Polymer Clay Talk -  Temperatures while baking your clay... (646 views) Notify me whenever anyone posts in this discussion.Subscribe
From: carmancrew1/3/17 7:49 AM 
To: Debbie G / Twinkle (debtwinkle)  (2 of 12) 
 71371.2 in reply to 71371.1 

Great Information! Thank you for taking the time to share

& Happy New Year!

Pam Carman

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From: Melody011/5/17 8:38 AM 
To: Debbie G / Twinkle (debtwinkle)  (3 of 12) 
 71371.3 in reply to 71371.1 

Debbie, Thanks so much for sharing this helpful info!

Anita in AZ




From: BrickleBears1/8/17 7:55 AM 
To: Debbie G / Twinkle (debtwinkle)  (4 of 12) 
 71371.4 in reply to 71371.1 

What do you think about polymer clay ovens? They have one at Walmart for about $40. Do they work well? Do they have a built in thermometer, or do I need to buy one separate? I was just wondering if anyone had any experience with these because I'm probably going to get one. I can't use my regular oven. Would a toaster oven be better?


From: Debbie G / Twinkle (debtwinkle)1/8/17 10:37 AM 
To: BrickleBears  (5 of 12) 
 71371.5 in reply to 71371.4 

I"m unfamiliar with the pc ovens at Walmart. An oven with convection is helpful, because it does keep the -whole- oven about the same temperature. Certainly the pc world has been using ovens that look like toaster ovens without convection for a long time with not too much apparent problem.

Another thing to keep in mind is 'radiant heat'. Meaning, the direct heat delivered by the elements. Anything in the direct line of the elements stand the chance of getting scorched. Think of it like getting a sunburn - even on a not unbearably hot day you can get a sunburn. So it helps to keep your pieces out of direct line of the element. That could be as simple as covering/tenting them with aluminum foil.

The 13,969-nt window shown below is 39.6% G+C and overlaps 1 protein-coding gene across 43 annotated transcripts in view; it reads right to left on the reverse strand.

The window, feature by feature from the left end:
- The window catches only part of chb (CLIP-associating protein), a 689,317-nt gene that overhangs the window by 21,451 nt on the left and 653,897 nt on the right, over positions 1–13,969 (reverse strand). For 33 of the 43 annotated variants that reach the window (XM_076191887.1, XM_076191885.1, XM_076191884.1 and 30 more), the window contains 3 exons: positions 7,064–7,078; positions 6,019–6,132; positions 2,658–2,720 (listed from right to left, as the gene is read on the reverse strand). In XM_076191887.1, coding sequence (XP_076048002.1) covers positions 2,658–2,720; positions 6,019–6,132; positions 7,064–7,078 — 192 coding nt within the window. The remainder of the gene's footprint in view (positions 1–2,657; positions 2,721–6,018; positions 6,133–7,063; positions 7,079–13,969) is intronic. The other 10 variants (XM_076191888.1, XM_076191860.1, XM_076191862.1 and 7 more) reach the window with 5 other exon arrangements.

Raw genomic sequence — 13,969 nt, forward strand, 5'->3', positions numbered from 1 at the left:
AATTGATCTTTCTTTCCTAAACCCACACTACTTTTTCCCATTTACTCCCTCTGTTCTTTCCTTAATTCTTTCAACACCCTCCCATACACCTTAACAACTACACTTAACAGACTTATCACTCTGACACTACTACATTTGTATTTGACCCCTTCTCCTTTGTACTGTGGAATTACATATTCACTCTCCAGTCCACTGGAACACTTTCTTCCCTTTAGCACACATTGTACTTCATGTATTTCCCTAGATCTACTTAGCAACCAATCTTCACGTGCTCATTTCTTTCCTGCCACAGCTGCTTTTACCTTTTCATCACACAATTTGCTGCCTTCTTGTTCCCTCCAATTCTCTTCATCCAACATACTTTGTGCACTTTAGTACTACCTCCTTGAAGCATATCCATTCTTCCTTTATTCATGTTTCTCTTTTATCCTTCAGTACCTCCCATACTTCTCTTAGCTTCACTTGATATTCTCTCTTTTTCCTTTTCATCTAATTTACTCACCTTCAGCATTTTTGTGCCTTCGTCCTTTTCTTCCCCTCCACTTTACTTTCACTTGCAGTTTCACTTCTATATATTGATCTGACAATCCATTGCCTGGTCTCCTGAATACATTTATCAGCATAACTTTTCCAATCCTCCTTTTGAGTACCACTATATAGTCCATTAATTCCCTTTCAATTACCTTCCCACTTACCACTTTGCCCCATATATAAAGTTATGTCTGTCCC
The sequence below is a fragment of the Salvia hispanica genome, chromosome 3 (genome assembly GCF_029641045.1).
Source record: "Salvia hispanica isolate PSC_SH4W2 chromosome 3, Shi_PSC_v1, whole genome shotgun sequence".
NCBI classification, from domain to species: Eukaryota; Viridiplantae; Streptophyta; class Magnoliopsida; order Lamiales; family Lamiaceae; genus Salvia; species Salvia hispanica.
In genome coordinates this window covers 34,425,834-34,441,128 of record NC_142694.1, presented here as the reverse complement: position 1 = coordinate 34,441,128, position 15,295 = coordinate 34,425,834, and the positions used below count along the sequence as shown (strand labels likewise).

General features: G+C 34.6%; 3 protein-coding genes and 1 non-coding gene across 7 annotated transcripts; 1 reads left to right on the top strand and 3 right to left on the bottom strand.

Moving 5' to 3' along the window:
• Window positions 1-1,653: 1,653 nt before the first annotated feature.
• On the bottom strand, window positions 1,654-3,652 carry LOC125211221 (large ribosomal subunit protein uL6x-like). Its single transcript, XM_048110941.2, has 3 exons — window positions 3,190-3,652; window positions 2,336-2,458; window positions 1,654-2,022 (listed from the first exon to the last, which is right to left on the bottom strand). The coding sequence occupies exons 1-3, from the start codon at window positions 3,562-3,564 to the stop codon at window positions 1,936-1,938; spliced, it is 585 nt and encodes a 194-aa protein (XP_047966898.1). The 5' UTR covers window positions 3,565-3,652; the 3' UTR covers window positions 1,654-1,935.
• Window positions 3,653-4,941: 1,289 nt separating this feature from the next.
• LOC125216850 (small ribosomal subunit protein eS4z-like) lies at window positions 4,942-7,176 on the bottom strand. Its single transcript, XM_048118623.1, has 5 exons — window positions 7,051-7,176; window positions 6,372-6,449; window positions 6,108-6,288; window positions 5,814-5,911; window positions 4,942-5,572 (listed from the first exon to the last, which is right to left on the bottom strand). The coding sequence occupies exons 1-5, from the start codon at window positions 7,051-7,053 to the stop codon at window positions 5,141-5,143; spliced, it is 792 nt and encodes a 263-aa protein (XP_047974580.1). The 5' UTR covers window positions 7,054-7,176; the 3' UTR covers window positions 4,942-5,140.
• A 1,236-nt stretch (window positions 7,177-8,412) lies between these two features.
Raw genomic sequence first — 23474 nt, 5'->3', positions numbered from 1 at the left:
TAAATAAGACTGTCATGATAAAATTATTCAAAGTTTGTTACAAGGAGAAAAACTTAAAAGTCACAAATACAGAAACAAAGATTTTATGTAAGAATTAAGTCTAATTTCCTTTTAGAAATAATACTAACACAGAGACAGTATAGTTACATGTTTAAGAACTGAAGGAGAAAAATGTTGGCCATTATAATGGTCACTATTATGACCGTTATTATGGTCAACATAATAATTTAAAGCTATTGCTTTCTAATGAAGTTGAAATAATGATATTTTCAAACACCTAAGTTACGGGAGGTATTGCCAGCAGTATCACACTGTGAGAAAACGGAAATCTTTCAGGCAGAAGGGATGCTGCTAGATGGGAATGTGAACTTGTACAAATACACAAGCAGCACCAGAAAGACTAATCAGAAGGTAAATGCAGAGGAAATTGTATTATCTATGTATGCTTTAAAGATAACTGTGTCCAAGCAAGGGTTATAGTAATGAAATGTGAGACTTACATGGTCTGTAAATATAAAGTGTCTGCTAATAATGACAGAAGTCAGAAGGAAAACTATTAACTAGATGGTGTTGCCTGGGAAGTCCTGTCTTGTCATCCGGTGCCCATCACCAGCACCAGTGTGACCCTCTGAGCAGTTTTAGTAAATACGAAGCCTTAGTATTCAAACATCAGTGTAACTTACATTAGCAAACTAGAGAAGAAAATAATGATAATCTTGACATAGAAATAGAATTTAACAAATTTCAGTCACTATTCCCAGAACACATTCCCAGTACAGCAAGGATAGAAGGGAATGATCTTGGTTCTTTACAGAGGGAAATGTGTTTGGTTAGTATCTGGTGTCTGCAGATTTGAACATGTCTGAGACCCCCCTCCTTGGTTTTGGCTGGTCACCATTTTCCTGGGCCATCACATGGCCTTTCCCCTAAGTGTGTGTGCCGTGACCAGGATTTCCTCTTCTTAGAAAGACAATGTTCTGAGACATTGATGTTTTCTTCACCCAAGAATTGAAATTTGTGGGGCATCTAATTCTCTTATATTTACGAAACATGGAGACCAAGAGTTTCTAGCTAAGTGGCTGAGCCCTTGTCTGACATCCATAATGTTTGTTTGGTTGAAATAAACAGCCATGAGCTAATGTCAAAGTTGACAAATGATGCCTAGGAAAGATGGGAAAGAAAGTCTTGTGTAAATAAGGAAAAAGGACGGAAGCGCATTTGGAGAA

Happy Claying!



From: BrickleBears1/8/17 11:26 AM 
To: Debbie G / Twinkle (debtwinkle)  (6 of 12) 
 71371.6 in reply to 71371.5 

The oven comes with an instruction book, so hopefully this will provide plenty of guidance for newbies. Walmart has another PC oven that is around $80. I thought about getting that one instead because it might work better, but I don't have very much to spend. Besides, I am assuming that an oven designed especially for baking polymer clay can function as intended but you never know.



From: amyfb1/8/17 12:58 PM 
To: BrickleBears  (7 of 12) 
 71371.7 in reply to 71371.6 

I went through multiple ovens before I found one that wouldn't burn the clay. Some of the cheapest ones are the absolute worst for how they cycle the heating element.


From: BrickleBears1/8/17 2:01 PM 
To: amyfb  (8 of 12) 
 71371.8 in reply to 71371.7 

Thank you for letting me know that. I won't buy that oven now. I'll either save up for an expensive one, or bake the clay in my gas range. The gas range might end up being my best option. The oven needs to be cleaned, but I don't want to clean it. Will it work anyway?

Do you think I could encounter any problems baking my clay in a gas range? Would that be ideal, or would a toaster oven work better?


From: amyfb1/8/17 3:31 PM 
To: BrickleBears  (9 of 12) 
 71371.9 in reply to 71371.8